Psychoanalytic Approach to Dream Interpretation The world of psychoanalytic therapy would not exist today if it was not for its founder Sigmund Freud, a physicist who studied neurophysiology. He was an Austrian who developed a method for treating psychopathology through conversation between a patient and a therapist. His goal was to discover the hidden world or the unconscious mind. Freud introduced his theory of the unconscious in his book titled “The Interpretation of Dreams” published in 1899. He developed the theory of the unconscious and divides the mind into three psychic structures known today as the id, ego, and super ego. He also developed the therapeutic techniques and concepts that are still implemented in therapy today, such as the use of free association, free-floating attention and transference. He was also popular for his interest in how sexuality affects one’s mind in particular how the sex drive can affect the death drive. In regards to this paper, we are particularly interested in his contributions to dream interpretations towards uncovering the unconscious mind. Psychoanalysis was born in the city of Vienna, and Freud studied in the University of Vienna. This city of Vienna was once known as “die alte kaiserstadt” which meant the old imperial city. It was after the Prussians defeated France in 1870 that Berlin would replace Vienna as the center of the German-speaking world. After this defeat, Vienna would turn to denial as a kind of defense, and would focus more on mental illness then the world itself: “External reality is discounted and all mental energy is turned inward” only the inner life of the individual is allowed to matter. Vienna was one of the first city who was interested in the study of mental illness, but Freud is given credit as the founder of psychotherapy which is a form of treatment that aims to understand a patient’s unconscious, a concept originated by Freud who aimed to create a form a treatment that involves talking with a trained professional, hence the therapist (Bettleheim, 1990). This paper will focus on Freud’s psychoanalytic technique and how it relates to the unlocking of the unconscious mind through the interpretation of dreams. Dreams according to Freud are extremely important when it comes to exploring the unconscious mind. He was not the only contributor to the field of psychology that was interested in dreams. Carl Rogers was reputed to record his own dreams. He stated that “While dreaming, the whole organism is undergoing a process of self-healing, similar to therapy”. Rogers believed the awareness of a dream is one aspect of a fully functioning person. Carl Jung believed that dreams compensate for one-sided feelings borne in consciousness. Feud however believed that dreams where means through which one’s unconscious wishes are expressed. He states that dreams were a way the unconscious processed unsatisfied wishes. Koch (2012) believed that a dream is a process of nightly “self-healing, or nightly “psychological adjustment”’. She believed that most people remember their dreams in a time of crisis. For example people who are undergoing a divorce or loss of a loved one are more likely to remember their dream. Koch focused more on a person-centered approach to dreams, and states that we should focus more on what goes on in the clients mind and not solely on the therapist’s interpretation. She elaborates on the concept of lucid dreaming which is described as “when the dreamer knows she is dreaming while dreaming and can influence her dreaming process in a more active way”. She believes lucid dreaming to be an issue that may affect the relationship between the dream experience and the consciousness. She believes a dream is a congruent expression of the dreamer’s own experience and symbolization. Sharing a dream within a therapeutic setting allows the dream to become a narrative, and allows a further shift in meaning. She states that “dream conversations” can be of considerable significance to the therapeutic process and aid in each individual’s quest for meaning and self-understanding as well as providing insight into the patient’s inner world (Koch, 2012). Koch’s research has shown that people tend to experience dreams in a more intense way when dealing with life situations where persons are more prone to seek counseling or therapeutic help. There are different types of dreams that require the attention of therapy in particular, and these are: particularly vivid or salient dreams, troubling dreams, recurrent dreams, nightmares, or sleep terrors. We can use these dreams to increase our understanding of problems and make changes in to fix these problems. This will be discussed later in the paper when we focus on existential art therapy. In 1899 Freud published his famous book titled “The Interpretation of Dreams”, where he introduces his theory of the unconscious in relation to dream interpretation and also discusses what will later develop into the theory of the Oedipus complex. “The interpretation of dreams is the royal road to knowledge of the unconscious activities of the mind” (Freud, 1900). Freud developed a theory that states that dreams are formed by two mental processes. The first is the unconscious forces that construct a wish that is expressed by the dream. The second process is the censorship that forcibly distorts the expression of the wish. He describes the latent content of a dream as the underlying meaning of the dream. Freud states that during sleep, the unconscious condenses, displaces, and forms representations of the dream content, the latent content of which is often unrecognizable to the individual upon waking Freud believed that the goal of a dream is to be satisfied of a repressed wish, he therefore treated dreams like a language to be deciphered. Freud describes that to understand the meaning of a dream you have to explore both the manifest content which is what the dream tells and the latent content which as previously mentioned is the concealed meaning of a dream (Freud, 1900). Psychodynamic theory mainly focuses on treating the patient by exploring their unconscious mind. Cabaniss (2011) describes this as the as “understanding what lies beneath the surface”. Cabaniss emphasizes that in order for dreams to be understood there has to be a strong therapeutic alliance between client and patient. The patient needs to feel safe within the therapeutic setting. For this to happen, the art therapist should establish an appropriate therapeutic frame for the psychotherapy, to allow the therapist to “separate what goes on in the therapy from what goes on outside” (Cabaniss, 2011, p.73). Regarding the understanding of dreams, Cabaniss states “it’s a distortion to think that we ever know what a dream means, all we know is that dreams emerge from the unconscious mind and can thus help us learn about thoughts and feelings that are out of our awareness” (Cabanisset al., p. 259). To encourage the free association of the client about their dreams, Cabaniss suggest the use of techniques involving ambient listening, to begin reflecting an filtering and focusing on our listening. Cabaniss suggest that to better understand dreams one must focus on the following: What came before the report of the dream? What came after the report of the dream? At what point in the session was the dream reported? What words in the dream seem related to material surrounding the dream? As well as themes and concepts in the dream that seem related. When it concern reflecting on dreams, Cabaniss (2011) describes three important concepts that help in the interpretation of dreams. These concepts are condensation, displacement and symbolization. Condensation is when two elements in the unconscious combine to work a single dream element. For example: I had a dream about a man, he looked like my ex-boyfriend, but he also kind of looked like a photo of my dad in college. Condensation is when several images are presented by a single image. Displacement is when one element in the manifest dream stands for something in the latent dream. For example a man had a dream before an important medical test. When he reports the dream he said “I had a dream last night about being late for my exam”. It is thus something represented by something else. Symbolization is described as an element in the manifest dream that symbolizes something in the latent dream, such as a person, wish, thought or idea. It is the transformation of latent thoughts into visual elements. Dream-work is composed of these three operations. Dreams are also composed of day’s residue, which are memory traces left by the events and psychic processes of the waking state; they are used as raw material by the dream-work that serves the wishes of the dreamer (Cabaniss, 2011). Dreams interpretation is greatly aided by art. Freud stated that “It is not without reason that we speak of the power of art as magic” (Freud, 1913). He believed that the interpretation of dreams is the royal road to the knowledge of the unconscious activities of the mind. The dream is an unconscious signal and art therapy is also unconscious projection. If the client cannot build up the good quality relationship with the therapist, the client will not explore their unconscious dream by art therapy (Chu, 2014.) Art therapy therefore is incredibly useful in understanding the unconscious mind through dreams. Chu (2014) states that dream work applying in art therapy is helpful for emotion release, self-empowerment and self-acceptance and describes the art therapy process as having three roles: the role of the art therapist, the role of the client and the role of the artwork. The role of the therapist in this situation is to offer the client an environment to explore their dream status and art material without any words in the therapy process. The client has the role of using the art materials to touch the dream and then feel the flow of emotions and then reframe the meaning of the dream. The artwork also has a role, it allows a visual form for the dream to facilitate therapeutic relationship (Chu, 2014). With regards to the topic of dreams, there are several art therapy interventions that can be applied. The most popular of these interventions is existential art therapy. Moon (2007) describes existential art therapy as a journey of self-discovery that is shared between the client and art therapist. The goal of this form of art therapy is to search for meaning, which is aided by the art therapist’s capacity to attend to the client. The ultimate goal is for the client to become an interpreter of their own dreams, and uses them to uncover a problem that needs to be fixed. Moon applies a metaphor to describe this type of art therapy intervention which he calls the “funnel metaphor”. The metaphor compares this type of art intervention to a funnel, because at each step of the process the client will filter and distill the content of their dream until a summary of statements of existential concern is identified and behavioral course of action is defined. Moon describes the various steps of this intervention, which can be broken down into twelve steps. This intervention is mostly a dialogue between client and therapist. It is a process that helps clarify major issues in the lives of the client and helps them develop specific plans of action to respond to these problems and understand the messages their dream images present. The first step of the intervention involves the actual art making component which is the creation of the dream image. Once the dream image is completed the second step involves the client creating a written record known as the dream script. It is a basic explanation of what happens in the dream that is written down on paper. Step three is when the image is placed between the art therapist and the dreamer, and the dreamer reads his script out loud to the art therapist. Step four is similar to step tree but this time the art therapist reads the dreamer’s script out loud to the dreamer. Step 5 is a very important step in the procedure, it involves identifying the horizons in the dream. Moon (2007) describes horizons of a dream as the major words and phrases in the dream script that hold a particular important. In this step the art therapist asks the client to find and underline these words or phrases. The sixth step involves the amplification of the horizons. This is where the art therapist documents the client’s free association on the horizon. Free association is very important in Freudian approach to psychoanalytic therapy and cab be described as the mental process by which one word or image may spontaneously suggest another without any apparent connection. It is the expression of the content of consciousness without censorship as an aid in gaining access to unconscious processes. This technique is used in psychoanalysis as well as existential art therapy (Freud, 1900). The seventh step in the process is repeating the associations. The art therapist reads to the dreamer the notes that the dreamer recorded about their dream associations. Step eight involves clusting these horizons to find connections between them. Step nine involves the creation of existential statements of concern. The following step, is the summary of these statements of existential concern. The eleventh step is very important, it involves defining a course of action in response to the dream. The final step is committing to a course of action in response to the dream. In essence existential art therapy involves the dreamer filtering out his own free associations to the dream until he discovers the problem. In this type of art therapy intervention, the art therapist establishes a structure that serves strictly as a guide, recorder, and witness to the process, while the dreamer remains in control of each step of the process (Moon, 2007).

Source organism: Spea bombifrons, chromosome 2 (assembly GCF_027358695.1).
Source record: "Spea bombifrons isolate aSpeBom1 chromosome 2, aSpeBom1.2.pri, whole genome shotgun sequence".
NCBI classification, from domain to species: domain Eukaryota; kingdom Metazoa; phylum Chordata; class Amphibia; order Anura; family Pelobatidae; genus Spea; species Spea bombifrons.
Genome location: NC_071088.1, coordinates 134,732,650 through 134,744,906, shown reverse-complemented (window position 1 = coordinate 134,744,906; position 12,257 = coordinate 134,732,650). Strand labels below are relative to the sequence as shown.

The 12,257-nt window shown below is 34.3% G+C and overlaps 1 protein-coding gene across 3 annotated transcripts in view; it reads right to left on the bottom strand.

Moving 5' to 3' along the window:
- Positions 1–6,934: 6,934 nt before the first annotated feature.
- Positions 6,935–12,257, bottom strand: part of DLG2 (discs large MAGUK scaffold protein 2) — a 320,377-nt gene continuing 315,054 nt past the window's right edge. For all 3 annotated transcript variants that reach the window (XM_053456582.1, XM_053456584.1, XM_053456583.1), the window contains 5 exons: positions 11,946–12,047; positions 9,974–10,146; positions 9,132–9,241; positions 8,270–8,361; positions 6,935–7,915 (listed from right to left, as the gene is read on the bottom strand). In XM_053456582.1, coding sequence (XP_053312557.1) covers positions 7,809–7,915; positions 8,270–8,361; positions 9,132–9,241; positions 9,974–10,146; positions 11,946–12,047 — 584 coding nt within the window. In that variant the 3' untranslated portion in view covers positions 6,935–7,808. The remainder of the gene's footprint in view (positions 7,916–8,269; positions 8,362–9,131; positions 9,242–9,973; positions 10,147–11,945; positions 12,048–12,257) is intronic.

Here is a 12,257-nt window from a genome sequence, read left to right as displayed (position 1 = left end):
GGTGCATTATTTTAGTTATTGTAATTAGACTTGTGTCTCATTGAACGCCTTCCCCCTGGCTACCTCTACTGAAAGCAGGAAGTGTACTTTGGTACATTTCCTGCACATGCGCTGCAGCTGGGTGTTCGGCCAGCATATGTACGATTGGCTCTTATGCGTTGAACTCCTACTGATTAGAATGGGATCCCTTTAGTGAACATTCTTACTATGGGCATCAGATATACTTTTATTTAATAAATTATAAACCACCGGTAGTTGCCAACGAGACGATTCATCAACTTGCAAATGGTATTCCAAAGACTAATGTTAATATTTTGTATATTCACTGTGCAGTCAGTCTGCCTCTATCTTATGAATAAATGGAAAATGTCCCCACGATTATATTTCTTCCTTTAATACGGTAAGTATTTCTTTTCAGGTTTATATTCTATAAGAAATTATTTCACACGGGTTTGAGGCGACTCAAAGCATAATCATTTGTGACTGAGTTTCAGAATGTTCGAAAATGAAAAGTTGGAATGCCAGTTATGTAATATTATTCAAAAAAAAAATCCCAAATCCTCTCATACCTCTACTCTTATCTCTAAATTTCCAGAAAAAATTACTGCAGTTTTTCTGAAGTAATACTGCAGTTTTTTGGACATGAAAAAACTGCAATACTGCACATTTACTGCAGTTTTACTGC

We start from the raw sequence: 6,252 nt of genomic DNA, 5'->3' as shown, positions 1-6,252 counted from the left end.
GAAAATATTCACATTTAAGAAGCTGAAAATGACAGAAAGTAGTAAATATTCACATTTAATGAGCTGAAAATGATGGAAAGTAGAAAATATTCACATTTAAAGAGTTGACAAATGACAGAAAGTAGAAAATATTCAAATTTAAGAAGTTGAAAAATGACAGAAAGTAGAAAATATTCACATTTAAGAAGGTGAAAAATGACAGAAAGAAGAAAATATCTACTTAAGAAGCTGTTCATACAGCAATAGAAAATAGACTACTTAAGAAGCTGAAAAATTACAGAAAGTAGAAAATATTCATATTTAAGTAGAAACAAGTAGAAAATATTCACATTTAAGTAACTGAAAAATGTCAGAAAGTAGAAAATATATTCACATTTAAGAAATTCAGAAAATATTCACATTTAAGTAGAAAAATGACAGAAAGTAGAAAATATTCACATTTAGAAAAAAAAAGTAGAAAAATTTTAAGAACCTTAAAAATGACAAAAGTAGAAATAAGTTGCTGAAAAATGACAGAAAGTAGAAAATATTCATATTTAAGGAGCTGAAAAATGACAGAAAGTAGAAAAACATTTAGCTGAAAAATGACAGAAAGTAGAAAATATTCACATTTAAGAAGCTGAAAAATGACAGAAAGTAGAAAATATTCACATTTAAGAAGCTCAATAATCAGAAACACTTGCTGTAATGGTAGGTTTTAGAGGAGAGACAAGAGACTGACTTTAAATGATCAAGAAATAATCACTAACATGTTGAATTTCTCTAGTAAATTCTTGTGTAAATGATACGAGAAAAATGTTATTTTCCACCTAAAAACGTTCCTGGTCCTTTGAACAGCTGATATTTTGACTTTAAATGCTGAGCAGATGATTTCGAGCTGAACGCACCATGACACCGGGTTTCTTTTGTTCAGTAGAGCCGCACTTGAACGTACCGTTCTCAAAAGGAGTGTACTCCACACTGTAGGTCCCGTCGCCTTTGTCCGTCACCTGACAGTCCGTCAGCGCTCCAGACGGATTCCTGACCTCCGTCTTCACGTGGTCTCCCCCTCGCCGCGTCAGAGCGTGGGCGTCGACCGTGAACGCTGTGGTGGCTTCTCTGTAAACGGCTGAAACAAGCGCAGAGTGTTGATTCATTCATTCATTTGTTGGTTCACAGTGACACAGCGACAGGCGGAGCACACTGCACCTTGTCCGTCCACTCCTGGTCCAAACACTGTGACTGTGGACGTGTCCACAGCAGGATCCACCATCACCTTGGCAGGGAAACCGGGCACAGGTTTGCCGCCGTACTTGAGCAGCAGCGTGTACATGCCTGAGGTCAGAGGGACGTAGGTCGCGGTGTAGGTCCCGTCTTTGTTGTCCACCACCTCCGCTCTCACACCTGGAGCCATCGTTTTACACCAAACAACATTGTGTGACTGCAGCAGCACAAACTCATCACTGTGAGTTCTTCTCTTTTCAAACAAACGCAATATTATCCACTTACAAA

Figure 1: “The Funnel Metaphor for Existential Art Therapy”